While his previous works only focused on the codes of 'civilisation' and power, and the collective, his new works add nature, Sufism and personal existence to the equation. In other words, while his works previously engaged only with 'the external world', they now take 'the internal world' into consideration, too. Thus, Orwell, the man of the industrial Western city, converges with Fuzûlî, the man of Eastern deserts. 'Major' topics such as nation, identity, history, memory, power and hegemony, which occupied the centre of previous works, also form the frame of this new exhibition. However, here there is a strand that makes us feel that the political and the collective cannot be held separate from personal micro-strands, and that the events that take place in the political sphere, first and foremost occur within the internal structure of the individual. This new composition is completed with the addition of a regard that has turned its gaze to the greater landscape beyond the socio-political context, to the cosmos, and which questions, not only the power of the state, but the greatest of powers, the construct of God.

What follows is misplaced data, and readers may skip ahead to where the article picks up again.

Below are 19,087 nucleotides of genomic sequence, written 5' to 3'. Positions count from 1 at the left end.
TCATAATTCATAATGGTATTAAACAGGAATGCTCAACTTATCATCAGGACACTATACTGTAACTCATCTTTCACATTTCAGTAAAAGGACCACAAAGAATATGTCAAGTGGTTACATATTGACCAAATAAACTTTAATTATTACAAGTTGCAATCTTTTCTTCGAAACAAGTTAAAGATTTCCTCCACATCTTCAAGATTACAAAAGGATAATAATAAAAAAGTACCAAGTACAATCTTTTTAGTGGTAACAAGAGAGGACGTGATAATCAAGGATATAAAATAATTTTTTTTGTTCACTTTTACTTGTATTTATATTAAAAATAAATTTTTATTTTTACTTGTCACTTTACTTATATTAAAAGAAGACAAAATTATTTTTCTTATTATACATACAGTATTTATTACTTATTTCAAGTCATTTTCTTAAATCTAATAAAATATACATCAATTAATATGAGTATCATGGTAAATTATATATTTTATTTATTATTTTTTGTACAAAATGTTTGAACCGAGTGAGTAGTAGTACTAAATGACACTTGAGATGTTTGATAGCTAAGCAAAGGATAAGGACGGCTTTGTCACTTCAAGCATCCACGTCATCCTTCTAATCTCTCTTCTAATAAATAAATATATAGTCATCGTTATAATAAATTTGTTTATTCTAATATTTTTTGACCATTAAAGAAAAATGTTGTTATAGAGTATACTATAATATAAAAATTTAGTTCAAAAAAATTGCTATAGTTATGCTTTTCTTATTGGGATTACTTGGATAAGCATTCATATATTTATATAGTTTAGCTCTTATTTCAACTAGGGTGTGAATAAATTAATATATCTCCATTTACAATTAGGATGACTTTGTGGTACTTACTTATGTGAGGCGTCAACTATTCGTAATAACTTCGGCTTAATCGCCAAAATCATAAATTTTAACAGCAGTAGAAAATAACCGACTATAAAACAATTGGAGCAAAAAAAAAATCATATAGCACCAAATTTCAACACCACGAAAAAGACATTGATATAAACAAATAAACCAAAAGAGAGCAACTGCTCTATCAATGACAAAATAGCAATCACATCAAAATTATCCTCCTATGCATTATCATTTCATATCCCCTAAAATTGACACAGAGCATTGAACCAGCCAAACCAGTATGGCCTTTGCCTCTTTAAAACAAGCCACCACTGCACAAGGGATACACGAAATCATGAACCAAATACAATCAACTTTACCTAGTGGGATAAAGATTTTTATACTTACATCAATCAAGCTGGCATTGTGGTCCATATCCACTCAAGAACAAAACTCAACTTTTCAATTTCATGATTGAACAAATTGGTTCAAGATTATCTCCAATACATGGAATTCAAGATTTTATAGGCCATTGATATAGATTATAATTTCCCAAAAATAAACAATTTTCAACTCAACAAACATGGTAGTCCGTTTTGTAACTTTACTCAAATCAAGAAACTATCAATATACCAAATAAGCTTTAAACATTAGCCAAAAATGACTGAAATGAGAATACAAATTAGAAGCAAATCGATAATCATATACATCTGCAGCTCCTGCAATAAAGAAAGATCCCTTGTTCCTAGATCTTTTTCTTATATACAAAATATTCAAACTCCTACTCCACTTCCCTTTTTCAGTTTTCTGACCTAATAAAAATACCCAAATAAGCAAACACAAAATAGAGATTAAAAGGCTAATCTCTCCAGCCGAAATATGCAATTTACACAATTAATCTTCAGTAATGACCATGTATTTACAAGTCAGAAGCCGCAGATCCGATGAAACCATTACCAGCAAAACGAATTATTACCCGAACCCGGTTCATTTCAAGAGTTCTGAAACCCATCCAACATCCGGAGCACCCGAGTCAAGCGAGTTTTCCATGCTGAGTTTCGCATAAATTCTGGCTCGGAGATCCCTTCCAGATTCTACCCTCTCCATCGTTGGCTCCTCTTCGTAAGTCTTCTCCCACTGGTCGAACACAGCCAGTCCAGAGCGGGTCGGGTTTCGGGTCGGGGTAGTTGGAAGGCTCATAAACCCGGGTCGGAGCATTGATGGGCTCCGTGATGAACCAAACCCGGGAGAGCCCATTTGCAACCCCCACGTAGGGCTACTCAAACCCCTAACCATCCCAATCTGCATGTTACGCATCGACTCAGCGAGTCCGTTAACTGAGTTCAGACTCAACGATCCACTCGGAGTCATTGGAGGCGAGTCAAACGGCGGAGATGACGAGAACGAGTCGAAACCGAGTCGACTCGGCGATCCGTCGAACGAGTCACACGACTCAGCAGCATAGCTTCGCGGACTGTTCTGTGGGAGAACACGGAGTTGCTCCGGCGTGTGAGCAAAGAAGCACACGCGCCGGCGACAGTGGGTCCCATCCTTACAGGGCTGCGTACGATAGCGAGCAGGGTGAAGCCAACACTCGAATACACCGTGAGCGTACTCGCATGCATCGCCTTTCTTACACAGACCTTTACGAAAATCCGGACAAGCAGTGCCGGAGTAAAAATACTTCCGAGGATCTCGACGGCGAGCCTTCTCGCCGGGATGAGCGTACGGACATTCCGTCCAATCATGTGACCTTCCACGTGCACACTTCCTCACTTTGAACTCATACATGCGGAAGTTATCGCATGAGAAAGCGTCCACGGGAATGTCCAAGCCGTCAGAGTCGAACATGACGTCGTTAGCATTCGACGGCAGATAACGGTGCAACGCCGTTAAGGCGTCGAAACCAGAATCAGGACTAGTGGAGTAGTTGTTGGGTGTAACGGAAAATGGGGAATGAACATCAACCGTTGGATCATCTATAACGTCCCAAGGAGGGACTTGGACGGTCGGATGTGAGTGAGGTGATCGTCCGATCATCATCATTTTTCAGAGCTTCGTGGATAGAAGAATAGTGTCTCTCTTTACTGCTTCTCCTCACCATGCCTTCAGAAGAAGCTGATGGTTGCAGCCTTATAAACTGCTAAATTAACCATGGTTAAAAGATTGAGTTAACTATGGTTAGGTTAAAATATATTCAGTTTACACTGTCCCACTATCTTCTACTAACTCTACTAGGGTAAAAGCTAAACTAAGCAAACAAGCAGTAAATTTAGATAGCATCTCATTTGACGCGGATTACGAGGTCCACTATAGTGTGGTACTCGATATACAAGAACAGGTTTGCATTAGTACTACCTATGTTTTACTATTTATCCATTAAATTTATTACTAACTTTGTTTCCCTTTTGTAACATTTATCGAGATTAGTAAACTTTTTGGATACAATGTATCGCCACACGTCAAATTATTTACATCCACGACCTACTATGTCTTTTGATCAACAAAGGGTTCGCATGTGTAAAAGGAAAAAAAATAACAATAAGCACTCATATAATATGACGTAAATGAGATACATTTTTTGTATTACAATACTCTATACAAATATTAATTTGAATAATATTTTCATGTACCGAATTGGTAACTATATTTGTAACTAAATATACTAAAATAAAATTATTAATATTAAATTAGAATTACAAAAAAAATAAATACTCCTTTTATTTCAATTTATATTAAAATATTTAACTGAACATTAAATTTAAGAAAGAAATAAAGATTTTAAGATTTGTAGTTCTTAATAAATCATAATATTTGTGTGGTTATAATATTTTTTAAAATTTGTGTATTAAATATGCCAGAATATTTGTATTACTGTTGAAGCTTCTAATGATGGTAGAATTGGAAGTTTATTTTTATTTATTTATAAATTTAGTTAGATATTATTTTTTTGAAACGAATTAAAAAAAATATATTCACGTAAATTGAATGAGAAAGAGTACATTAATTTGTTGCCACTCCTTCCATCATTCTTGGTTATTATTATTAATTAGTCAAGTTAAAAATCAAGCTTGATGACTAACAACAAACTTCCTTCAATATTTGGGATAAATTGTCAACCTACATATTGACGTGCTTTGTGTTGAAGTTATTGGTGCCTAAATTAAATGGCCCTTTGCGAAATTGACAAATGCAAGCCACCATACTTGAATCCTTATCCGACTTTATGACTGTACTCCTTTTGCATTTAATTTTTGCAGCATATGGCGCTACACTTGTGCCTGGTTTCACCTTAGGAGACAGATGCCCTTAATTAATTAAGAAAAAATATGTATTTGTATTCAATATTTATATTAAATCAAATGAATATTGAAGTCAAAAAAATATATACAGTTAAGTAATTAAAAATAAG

The work titled Revolution (2014, see image 13) proposes a different interpretation to the problem of "revolution" that has often been subdued by being substituted with the Ottoman word "inkılâp". Below the work composed of an old bayonet and a crochet coverlet there is a quote from a text on Deleuze and Guattari. This quote from the field of radical political theory placed below the work recalling the period of the 'War of Independence' opens an entirely different window. This quote, stating that revolution is not a matter of destroying old internal conventions but occurs through making additions to the current system, also explains the tragedy created by the absolute rupture the Republic of Turkey placed between itself and the history and tradition that came before it. What counts is not creating one's own hegemony through large-scale political interventions, but to constantly carry out interventions that will shatter hegemonic structures. The exhibition occupies a strong political position because it makes the viewer feel this. And what's more, this new whole which Extrastruggle attains by adding the intra next to the extra, manages to shed the unidirectionality of the extroversive proposition "You Did This" which frankly is not very persuasive in the art of culture jamming / intervention. We are now looking at a much more comprehensive Extrastruggle.
(From Turkish: Nazim Hikmet Richard Dikbaş)